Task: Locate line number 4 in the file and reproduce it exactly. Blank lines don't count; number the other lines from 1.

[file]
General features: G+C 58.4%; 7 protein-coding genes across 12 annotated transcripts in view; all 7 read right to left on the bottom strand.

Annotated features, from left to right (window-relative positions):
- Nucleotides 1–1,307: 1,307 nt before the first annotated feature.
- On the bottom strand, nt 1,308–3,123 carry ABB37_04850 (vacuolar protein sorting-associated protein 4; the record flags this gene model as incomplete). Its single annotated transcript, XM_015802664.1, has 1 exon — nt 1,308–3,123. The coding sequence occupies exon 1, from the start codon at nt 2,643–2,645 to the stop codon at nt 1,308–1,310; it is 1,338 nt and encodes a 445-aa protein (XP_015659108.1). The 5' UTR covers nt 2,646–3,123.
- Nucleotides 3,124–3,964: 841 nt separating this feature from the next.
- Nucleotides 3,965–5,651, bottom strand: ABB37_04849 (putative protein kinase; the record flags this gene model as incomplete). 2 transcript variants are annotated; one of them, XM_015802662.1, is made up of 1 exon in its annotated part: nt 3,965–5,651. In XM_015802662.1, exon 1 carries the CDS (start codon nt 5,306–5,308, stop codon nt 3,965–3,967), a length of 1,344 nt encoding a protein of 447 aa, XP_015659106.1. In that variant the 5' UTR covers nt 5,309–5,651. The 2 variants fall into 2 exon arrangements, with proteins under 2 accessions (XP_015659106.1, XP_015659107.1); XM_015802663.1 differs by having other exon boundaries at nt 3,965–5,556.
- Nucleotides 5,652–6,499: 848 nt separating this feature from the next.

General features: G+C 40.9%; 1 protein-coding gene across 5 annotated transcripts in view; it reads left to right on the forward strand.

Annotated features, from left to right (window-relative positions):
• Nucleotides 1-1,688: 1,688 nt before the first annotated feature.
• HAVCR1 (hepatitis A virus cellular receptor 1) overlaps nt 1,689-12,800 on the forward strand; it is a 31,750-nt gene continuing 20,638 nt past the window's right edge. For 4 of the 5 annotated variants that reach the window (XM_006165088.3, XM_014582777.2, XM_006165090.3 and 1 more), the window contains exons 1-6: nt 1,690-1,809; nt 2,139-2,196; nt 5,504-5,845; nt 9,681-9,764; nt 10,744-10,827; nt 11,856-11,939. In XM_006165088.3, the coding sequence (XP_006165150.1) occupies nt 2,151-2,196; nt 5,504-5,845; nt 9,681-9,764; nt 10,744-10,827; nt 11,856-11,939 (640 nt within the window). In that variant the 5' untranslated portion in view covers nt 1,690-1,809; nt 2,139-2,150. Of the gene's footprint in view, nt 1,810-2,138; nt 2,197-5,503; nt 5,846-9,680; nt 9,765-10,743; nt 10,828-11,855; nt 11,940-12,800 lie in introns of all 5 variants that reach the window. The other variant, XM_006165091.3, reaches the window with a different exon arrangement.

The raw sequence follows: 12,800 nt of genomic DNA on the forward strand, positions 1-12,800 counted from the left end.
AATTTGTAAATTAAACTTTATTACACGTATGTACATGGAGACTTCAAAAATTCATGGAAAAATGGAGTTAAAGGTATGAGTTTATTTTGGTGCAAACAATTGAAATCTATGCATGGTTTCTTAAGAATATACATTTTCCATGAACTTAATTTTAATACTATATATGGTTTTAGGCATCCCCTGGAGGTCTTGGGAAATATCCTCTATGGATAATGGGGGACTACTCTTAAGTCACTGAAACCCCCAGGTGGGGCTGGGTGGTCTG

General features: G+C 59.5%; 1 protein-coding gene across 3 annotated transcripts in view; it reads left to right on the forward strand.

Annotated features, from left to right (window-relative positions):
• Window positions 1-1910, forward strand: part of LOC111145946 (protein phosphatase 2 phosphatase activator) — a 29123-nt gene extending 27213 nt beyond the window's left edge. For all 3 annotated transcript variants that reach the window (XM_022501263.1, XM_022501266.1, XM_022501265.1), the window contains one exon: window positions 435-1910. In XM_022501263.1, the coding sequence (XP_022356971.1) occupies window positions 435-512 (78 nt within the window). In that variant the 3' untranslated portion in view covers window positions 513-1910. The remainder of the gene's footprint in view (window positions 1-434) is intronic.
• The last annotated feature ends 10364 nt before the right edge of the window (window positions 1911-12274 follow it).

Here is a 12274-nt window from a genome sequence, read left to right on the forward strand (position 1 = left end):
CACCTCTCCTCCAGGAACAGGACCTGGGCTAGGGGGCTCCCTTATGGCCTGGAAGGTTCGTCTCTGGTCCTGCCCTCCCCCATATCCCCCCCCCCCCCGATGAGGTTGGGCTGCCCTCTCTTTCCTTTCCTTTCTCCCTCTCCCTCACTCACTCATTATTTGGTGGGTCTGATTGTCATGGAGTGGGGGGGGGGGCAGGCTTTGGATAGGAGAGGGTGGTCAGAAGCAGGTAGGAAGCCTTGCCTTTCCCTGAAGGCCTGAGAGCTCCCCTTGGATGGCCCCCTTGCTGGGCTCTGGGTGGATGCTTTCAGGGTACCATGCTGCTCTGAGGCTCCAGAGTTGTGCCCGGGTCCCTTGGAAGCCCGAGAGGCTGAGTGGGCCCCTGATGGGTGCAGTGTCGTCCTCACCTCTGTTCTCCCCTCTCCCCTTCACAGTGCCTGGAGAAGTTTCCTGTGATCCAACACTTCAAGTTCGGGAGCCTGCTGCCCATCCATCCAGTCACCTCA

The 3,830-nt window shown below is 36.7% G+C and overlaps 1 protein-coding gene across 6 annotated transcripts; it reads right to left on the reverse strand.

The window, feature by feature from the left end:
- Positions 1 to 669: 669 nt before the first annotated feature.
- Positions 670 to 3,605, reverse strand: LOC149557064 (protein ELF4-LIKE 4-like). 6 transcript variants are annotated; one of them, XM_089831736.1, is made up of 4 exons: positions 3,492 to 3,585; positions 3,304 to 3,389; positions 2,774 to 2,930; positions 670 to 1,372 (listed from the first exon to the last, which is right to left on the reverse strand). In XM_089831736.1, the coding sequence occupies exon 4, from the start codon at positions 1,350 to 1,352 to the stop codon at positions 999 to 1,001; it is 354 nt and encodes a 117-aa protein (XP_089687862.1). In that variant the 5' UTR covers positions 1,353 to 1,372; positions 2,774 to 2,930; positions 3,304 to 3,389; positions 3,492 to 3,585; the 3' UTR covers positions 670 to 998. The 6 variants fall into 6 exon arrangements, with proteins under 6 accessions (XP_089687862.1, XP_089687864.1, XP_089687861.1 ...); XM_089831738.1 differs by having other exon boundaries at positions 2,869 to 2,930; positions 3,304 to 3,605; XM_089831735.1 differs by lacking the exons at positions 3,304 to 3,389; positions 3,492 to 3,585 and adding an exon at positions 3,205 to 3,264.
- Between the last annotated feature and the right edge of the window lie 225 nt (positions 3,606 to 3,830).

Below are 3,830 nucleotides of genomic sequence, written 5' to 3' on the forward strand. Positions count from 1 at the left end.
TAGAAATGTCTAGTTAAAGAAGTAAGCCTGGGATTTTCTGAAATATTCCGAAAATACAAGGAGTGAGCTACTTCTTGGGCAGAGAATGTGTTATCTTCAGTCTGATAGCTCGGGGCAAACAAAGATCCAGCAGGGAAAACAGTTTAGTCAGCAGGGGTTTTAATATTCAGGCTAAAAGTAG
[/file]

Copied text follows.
- On the bottom strand, nt 1,308–3,123 carry ABB37_04850 (vacuolar protein sorting-associated protein 4; the record flags this gene model as incomplete). Its single annotated transcript, XM_015802664.1, has 1 exon — nt 1,308–3,123. The coding sequence occupies exon 1, from the start codon at nt 2,643–2,645 to the stop codon at nt 1,308–1,310; it is 1,338 nt and encodes a 445-aa protein (XP_015659108.1). The 5' UTR covers nt 2,646–3,123.